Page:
Chap 23 the informative speech

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O’ Hair, Dan, Stewart, Rob, Rubenstein, Hannah, A Speaker’s Guidebook, Bedford St. Martin (2009)

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Chap 23 the informative speech

  1. 1. 23 The Informative Speech
  2. 2. Objectives of Informative Speaking <ul><li>To communicate knowledge. </li></ul><ul><li>To raise audience awareness about a topic. </li></ul><ul><li>To provide additional information to audience’s current knowledge base. </li></ul><ul><li>To shape perceptions. </li></ul><ul><li>To demonstrate how something works. </li></ul><ul><li>To describe an event. </li></ul>
  3. 3. Types of Informational Speeches <ul><li>About objects or phenomena </li></ul><ul><li>About people </li></ul><ul><li>About events </li></ul><ul><li>About processes </li></ul><ul><li>About issues </li></ul><ul><li>About complex concepts </li></ul><ul><ul><ul><li>Table 23.1 </li></ul></ul></ul>
  4. 4. Defining Information <ul><li>Etymology: By illustrating the root or historical meanings of the term </li></ul><ul><li>Operational: By explaining what it does </li></ul><ul><li>Negation: By describing what it is not </li></ul><ul><li>Example: By providing concrete examples of it </li></ul><ul><li>Synonym: By comparing it with something it is like </li></ul>
  5. 5. Speeches of Demonstration <ul><li>“How-to” speech, be prepared to use objects, models, or diagrams to demonstrate the process. </li></ul><ul><li>Choose topics that are unusual – items that you’ve never seen demonstrated before which you know how to do. </li></ul>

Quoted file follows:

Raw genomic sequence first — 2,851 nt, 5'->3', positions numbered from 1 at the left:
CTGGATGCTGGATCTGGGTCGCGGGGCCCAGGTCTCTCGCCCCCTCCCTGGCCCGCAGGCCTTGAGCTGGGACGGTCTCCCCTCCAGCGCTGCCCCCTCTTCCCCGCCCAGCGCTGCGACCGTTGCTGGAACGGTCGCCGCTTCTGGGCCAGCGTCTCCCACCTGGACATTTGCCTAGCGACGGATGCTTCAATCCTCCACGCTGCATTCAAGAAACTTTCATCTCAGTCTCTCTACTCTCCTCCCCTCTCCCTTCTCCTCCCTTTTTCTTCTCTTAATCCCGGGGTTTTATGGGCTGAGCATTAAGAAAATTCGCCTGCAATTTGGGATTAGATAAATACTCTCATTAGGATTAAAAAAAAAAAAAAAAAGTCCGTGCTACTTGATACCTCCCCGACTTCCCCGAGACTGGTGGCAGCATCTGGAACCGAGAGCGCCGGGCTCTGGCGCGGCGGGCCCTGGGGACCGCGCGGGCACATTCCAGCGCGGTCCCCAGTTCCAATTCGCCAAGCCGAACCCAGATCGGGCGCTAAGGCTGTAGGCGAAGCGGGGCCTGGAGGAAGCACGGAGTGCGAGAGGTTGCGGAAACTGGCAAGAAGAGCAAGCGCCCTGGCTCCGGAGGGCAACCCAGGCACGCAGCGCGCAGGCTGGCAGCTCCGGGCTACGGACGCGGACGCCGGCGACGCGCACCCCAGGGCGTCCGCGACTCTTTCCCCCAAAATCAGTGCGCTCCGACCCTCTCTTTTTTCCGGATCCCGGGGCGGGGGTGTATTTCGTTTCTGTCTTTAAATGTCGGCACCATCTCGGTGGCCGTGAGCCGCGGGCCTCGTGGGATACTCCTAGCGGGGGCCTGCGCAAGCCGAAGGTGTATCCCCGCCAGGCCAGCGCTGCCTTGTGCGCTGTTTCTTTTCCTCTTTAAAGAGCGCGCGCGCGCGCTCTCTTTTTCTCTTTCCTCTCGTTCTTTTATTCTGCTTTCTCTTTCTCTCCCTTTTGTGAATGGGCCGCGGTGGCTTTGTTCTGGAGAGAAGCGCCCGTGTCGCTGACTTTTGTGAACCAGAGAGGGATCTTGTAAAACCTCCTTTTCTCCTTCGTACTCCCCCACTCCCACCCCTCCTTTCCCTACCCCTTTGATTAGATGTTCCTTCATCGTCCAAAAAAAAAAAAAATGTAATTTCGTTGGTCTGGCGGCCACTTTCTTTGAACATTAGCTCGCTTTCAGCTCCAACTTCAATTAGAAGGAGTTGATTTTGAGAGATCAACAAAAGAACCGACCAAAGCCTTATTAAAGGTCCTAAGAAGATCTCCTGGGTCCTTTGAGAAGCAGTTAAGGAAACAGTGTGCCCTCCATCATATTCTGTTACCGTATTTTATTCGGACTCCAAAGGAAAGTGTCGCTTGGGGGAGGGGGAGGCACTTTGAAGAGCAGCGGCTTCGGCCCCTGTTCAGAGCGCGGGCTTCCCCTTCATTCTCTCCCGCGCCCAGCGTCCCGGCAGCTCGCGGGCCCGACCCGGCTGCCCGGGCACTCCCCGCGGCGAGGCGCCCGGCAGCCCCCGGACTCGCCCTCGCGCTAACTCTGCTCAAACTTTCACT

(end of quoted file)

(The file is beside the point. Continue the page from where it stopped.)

6. 6. Speeches of Explanation <ul><li>Provide detailed descriptions of persons, places, or things. </li></ul><ul><li>Provide reasons or causes for the concept. </li></ul><ul><li>Demonstrate relationships between two things. </li></ul><ul><li>Offer interpretation and analysis about the item. </li></ul>
  7. 7. Strategies for Reducing Confusion <ul><li>Use analogies to build on prior knowledge </li></ul><ul><li>Demonstrate underlying causes </li></ul><ul><li>Check audience for understanding </li></ul><ul><li>Appeal to different learning styles </li></ul>
  8. 8. Organizing the Informative Speech <ul><li>Choose the speech pattern that best fits the type of informative speech you are giving. </li></ul><ul><li>Organize your main points appropriately to the speech pattern. </li></ul><ul><li>Match your audio/visual aids to the speech pattern. </li></ul>
  9. 9. Matching Speech Type & Pattern <ul><li>OBJECTS – spatial or topical </li></ul><ul><li>PEOPLE – topical, narrative, or chronological </li></ul><ul><li>EVENTS – topical, chronological, causal, or narrative </li></ul><ul><li>PROCESSES – chronological, spatial, or causal </li></ul><ul><li>CONCEPTS – topical, causal, or circular </li></ul><ul><li>ISSUES – topical, chronological, causal, circular </li></ul>
  10. 10. Bibliography <ul><li>O’ Hair, Dan, Stewart, Rob, Rubenstein, Hannah, A Speaker’s Guidebook , Bedford St. Martin (2009) </li></ul>

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